"So large is the present body of federal criminal law that there is no conveniently accessible complete list of federal crimes," the task force found. Writing in Reason magazine in April of 2004, William Anderson and Candace E. Jackson reported:

"In just three years in the mid-1990’s, Congress passed criminal statutes dealing with anti-abortion violence, carjacking, failure to pay child support, animal rights terrorism, domestic violence, telemarketing fraud, computer hacking and art theft and many others already covered by state law." In the same article, they noted: "Federal law criminalizes nearly all robberies and schemes to defraud, many firearms offenses, all loan sharking, most illegal gambling operations, most briberies, every drug deal and many more crimes already addressed by state laws."

And that doesn’t even mention all the reams of environmental laws of the past 40 years, including the Endangered Species Act that empowers federal officials to harass and arrest landowners for the crime of disturbing the habitat of a kangaroo rat. The new rights of rodents and snail darters receive a greater protection by our government today than the constitutionally defined liberties of that threatened and endangered species that elects the members of Congress and pays their salaries.

Perhaps nowhere has Congress been more prolific in crime making than in the effort to control drug use. It is worth recalling that when the prohibition of alcohol was enacted, it was generally understood that it was necessary to amend the Constitution to provide an authority that, until then, had simply not been delegated to the federal government. But for the various laws making drugs contraband, no such amendment was enacted or even pursued. Congress simply arrogated to itself the power to prescribe penalties for selling, possessing or ingesting certain kinds of drugs.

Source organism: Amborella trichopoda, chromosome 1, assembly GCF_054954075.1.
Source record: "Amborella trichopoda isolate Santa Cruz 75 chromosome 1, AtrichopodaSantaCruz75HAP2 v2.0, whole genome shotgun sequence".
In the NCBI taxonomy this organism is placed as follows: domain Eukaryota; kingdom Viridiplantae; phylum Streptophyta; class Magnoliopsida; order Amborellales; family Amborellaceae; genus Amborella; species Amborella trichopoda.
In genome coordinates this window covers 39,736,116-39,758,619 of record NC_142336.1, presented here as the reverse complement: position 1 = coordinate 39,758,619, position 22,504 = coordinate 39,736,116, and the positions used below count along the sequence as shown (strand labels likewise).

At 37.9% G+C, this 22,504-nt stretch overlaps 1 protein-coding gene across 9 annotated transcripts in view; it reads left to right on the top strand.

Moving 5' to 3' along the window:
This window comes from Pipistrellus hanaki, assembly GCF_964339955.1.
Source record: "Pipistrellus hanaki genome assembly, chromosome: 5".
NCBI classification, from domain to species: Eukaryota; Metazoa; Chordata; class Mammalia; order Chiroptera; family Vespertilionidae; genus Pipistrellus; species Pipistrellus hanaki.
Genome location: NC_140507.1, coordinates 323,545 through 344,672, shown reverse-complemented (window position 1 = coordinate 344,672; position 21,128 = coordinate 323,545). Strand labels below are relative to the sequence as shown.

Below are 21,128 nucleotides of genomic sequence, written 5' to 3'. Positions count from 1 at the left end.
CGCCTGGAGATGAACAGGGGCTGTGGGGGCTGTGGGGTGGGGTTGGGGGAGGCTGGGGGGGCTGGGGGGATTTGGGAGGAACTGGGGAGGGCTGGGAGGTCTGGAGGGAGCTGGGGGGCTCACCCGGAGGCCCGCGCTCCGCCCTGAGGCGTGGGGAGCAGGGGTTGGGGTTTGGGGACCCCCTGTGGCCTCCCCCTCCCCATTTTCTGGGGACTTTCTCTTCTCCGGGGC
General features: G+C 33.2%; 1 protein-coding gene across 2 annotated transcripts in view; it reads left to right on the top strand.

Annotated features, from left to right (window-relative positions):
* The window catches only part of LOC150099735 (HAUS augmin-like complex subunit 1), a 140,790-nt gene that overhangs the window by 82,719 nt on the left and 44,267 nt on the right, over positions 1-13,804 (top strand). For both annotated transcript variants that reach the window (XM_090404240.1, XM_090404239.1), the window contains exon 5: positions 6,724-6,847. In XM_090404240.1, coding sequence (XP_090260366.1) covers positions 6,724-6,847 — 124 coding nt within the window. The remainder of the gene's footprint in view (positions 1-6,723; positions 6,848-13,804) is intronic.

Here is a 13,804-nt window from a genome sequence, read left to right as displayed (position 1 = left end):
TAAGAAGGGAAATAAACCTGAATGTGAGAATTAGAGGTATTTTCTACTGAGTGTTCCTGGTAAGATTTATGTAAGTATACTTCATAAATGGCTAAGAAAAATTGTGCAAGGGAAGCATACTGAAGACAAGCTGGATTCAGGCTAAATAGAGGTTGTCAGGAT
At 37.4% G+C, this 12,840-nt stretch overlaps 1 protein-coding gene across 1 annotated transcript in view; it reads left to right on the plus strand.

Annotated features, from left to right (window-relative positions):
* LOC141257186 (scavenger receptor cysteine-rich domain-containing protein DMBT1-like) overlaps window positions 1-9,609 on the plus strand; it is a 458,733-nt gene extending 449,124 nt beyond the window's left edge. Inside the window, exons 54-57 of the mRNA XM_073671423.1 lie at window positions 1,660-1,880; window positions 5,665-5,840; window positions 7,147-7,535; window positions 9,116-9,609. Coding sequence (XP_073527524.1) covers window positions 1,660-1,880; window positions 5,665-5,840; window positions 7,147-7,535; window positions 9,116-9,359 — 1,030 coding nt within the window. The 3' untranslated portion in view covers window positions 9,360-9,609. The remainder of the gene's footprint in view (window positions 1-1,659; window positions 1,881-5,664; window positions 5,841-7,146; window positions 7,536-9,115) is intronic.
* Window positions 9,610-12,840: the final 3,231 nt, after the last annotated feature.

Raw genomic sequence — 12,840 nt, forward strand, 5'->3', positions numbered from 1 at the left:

And so we have the War on Drugs, first declared as such by President Richard Nixon in 1971 and funded to increasingly extravagant degrees by Republicans and Democrats in Congress ever since. The crusade has been spectacularly unsuccessful in battling the scourge of drugs in our cities and towns, but marvelously efficient in raiding the public treasury. At the end of Lyndon Johnson’s Great Society, the United States was spending a mere $66 million in the battle against illegal drugs. Four years later, at the end of Nixon’s first term, the War on Drugs cost $796 million. By 2000, President Clinton and a Republican Congress had approved $19.2 billion for the drug war.

And what are we getting for all that money? Illegal drugs appear to be as plentiful as they ever were. Business remains highly profitable for the drug dealers and for what has come to be known as the "prison-industrial complex." As more and more prisons are built, young Americans, predominantly young black males, are filling them to overflowing. According to Orange County, California Superior Court Judge James P. Gray, author of "Why Our Drug Laws Have Failed and What We Can do About it," the United States in 1998 had a higher per capita rate of incarceration than any country but Russia. Even Communist China imprisons fewer of its citizens than we do here in the "land of the free."

Perhaps one day soon, Barry Bonds will join America’s growing prison population. And while Thomas Jefferson remains beyond the reach of federal authorities, his home on earth is not. Jefferson cultivated opium poppies at Monticello and poppies were still being grown at that historic site when DEA agents arrived one day twenty years ago and ordered the crop destroyed. Then they confiscated the poppy seeds being sold at the gift shop.

Advocates of the War on Drugs must find it reassuring to know that the same federal authority now saving baseball from steroids has already made Monticello safe from poppy seeds. Jefferson warned us about government like this. So did Madison. The author of the Virginia Resolutions warned against the effort to "consolidate the states by degrees, into one sovereignty, the obvious tendency and inevitable consequence of which would be, to transform the present republican system of the United States, into an absolute, or at best a mixed monarchy."

Manchester, NH, resident Jack Kenny [send him mail] is a freelance writer.